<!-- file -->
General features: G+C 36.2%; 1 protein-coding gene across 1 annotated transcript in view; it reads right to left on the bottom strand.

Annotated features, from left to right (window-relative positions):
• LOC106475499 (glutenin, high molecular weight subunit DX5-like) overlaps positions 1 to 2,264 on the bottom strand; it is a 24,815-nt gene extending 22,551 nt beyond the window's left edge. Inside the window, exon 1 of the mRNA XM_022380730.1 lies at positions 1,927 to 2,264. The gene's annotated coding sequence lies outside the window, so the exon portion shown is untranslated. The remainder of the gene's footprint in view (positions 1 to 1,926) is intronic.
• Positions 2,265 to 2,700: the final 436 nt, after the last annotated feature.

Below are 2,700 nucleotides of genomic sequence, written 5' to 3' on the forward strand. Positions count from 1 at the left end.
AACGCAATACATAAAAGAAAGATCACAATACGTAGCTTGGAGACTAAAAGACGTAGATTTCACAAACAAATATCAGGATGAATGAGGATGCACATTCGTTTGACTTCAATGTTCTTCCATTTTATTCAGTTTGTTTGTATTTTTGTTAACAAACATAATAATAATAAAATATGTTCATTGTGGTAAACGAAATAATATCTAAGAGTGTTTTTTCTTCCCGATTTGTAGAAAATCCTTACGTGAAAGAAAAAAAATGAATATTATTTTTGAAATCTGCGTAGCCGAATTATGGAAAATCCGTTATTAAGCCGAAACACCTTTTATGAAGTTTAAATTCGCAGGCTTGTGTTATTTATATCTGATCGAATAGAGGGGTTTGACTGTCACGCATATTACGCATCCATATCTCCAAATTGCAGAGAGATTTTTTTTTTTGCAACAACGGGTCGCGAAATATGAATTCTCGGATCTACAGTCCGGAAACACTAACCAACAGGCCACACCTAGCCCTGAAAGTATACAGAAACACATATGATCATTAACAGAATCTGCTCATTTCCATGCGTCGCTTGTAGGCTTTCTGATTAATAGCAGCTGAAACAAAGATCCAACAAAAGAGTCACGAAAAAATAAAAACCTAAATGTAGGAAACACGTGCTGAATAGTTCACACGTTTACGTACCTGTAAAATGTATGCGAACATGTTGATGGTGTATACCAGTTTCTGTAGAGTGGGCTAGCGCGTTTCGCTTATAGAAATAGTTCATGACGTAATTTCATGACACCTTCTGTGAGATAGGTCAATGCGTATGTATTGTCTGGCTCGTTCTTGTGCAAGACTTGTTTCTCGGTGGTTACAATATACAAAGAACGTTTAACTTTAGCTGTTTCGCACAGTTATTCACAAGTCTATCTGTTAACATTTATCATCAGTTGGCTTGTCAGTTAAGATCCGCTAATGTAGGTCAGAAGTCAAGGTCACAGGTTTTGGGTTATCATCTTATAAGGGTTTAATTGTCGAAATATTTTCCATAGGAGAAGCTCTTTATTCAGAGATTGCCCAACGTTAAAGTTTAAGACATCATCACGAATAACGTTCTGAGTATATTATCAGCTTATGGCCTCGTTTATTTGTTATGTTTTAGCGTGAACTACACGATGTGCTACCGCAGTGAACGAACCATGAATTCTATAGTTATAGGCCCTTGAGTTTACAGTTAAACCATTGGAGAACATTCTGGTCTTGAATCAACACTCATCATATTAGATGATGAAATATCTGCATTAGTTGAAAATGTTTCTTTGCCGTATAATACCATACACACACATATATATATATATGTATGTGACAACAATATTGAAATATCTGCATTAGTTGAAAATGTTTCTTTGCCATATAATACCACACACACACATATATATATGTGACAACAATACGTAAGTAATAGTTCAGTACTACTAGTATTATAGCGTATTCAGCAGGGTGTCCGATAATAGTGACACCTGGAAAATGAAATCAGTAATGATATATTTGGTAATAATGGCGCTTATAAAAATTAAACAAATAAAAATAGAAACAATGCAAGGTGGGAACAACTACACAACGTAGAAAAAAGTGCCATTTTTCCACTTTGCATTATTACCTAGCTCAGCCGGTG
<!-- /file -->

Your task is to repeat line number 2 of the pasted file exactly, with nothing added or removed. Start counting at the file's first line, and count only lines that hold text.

Annotated features, from left to right (window-relative positions):